Tuesday, April 23, 2024
Two Worlds

Two Worlds

by Mark Warner
0 comment
Ages: 7-11
Sam Collins

Two Worlds is a story about two opposites coming together out of necessity. What will happen when they work together?

Watch this video with your children, and then try some of our teaching and activity ideas below.

Teaching Ideas and Resources:


  • Stop the film at 0:14. What do you think this film might be about? What makes you think that?
  • Design a storyboard for the film.
  • Watch the film teaser on the website. Why have they chosen those scenes for the teaser? Which scenes would you choose?
  • Does this remind you of any other films (for example, Wall-E or Star Wars)? Discuss the similarities and differences between them.
  • Watch the film from 1:11 – 1:21. What can you infer about the setting from the details shown?
  • Collect words to describe the setting and write your own description of it.
  • Stop the film at certain points (for example, 0:42, 1:45, 2:26, 4:11, 5:05). What are the characters thinking?
  • Make a list of the characteristics of the robot and the alien. How are they represented?
  • Write character profiles for the two main characters.
  • Write a dialogue between the main characters, for example, from 5:27 – 5:45.
  • Suggest an alternative title for the film.
  • Write a prequel – how did the alien come to be on his / her own on the planet?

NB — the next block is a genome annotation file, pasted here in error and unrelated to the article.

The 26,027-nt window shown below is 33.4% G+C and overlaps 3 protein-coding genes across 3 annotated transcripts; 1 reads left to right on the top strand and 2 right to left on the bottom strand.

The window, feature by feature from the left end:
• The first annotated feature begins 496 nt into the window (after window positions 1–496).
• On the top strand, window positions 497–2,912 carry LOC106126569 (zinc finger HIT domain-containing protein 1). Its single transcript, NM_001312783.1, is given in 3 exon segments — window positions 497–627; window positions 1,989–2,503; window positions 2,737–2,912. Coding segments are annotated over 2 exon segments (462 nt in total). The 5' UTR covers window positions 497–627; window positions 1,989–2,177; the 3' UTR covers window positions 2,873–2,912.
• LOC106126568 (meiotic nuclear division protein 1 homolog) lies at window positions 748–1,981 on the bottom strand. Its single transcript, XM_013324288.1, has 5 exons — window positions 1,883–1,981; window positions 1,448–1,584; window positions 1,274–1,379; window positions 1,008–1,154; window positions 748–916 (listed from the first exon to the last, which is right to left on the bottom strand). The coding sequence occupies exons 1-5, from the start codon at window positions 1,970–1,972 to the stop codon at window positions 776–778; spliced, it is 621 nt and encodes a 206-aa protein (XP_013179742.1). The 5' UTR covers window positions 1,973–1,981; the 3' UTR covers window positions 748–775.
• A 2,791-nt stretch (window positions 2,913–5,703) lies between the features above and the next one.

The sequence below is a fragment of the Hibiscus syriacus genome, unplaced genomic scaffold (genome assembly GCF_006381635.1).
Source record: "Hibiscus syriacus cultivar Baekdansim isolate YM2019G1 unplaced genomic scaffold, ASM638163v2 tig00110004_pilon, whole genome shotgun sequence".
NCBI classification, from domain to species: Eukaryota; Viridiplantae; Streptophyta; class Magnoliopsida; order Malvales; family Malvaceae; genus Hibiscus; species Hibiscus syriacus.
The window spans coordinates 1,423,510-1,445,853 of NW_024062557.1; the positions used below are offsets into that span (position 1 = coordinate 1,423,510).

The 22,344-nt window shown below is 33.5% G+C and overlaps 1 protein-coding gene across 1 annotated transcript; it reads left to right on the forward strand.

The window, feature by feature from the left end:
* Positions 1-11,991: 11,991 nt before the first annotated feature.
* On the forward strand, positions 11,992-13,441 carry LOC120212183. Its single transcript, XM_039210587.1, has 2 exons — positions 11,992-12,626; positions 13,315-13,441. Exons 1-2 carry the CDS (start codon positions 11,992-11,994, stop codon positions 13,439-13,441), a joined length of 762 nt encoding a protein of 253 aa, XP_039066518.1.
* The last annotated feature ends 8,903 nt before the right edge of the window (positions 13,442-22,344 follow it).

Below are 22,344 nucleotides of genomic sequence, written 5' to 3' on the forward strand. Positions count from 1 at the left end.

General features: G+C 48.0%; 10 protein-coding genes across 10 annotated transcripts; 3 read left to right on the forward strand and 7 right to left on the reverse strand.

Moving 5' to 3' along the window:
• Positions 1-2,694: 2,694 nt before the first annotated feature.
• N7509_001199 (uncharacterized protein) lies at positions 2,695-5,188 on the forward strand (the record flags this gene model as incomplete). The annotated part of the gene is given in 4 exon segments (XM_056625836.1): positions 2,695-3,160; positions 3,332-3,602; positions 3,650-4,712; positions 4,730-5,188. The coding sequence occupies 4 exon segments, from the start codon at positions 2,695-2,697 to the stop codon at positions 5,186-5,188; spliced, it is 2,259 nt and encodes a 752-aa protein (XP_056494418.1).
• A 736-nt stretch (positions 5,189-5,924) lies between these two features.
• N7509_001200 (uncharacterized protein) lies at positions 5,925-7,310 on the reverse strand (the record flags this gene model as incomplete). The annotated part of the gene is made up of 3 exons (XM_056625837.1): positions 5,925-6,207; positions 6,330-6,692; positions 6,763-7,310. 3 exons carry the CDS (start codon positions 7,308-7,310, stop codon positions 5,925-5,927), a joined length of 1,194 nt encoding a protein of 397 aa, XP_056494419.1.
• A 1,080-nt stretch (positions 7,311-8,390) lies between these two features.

• What do you think the alien’s “glasses” are for? How do they work?
  • Write a sequel. What happens after the film has ended?
  • Write a diary entry by one of the main characters.
  • Write some narration for the film.
  • Compare this film with Wire Cutters. What are the similarities? What are the differences?



  • Investigate how communication works in space and make a fact file about the topic.
  • List the ways in which humans and machines communicate, e.g. computer interfaces, cash machines, and operating household machines.
  • Look at the film’s website. Design your own website for the film.

Design Technology

  • Design a transportation device. Create labelled diagrams and build your design if you can.


  • Watch the film from 5:06 – 5:10. Draw or paint a scene in the same style, with the circles acting like viewfinders.
  • Make a 3D planetscape using found materials.


  • Try watching without the sound. What effect do the sound effects have? What happens if you put other sounds over the images? For example, watch 2:30 – 2:43. The music is used to build tension. Try watching again while listening to music in a different style and discuss the effect.
  • Compare the soundtrack to other sci-fi music (e.g. Star Wars or War of the Worlds themes). What common features do you notice?


  • It took the film-maker 10 years from his initial idea to the finished film. What do you think about this?
  • The tagline for the film is “finding hope in the bleakest of moments”. What do you think that means? Could you plan a story with a similar theme?

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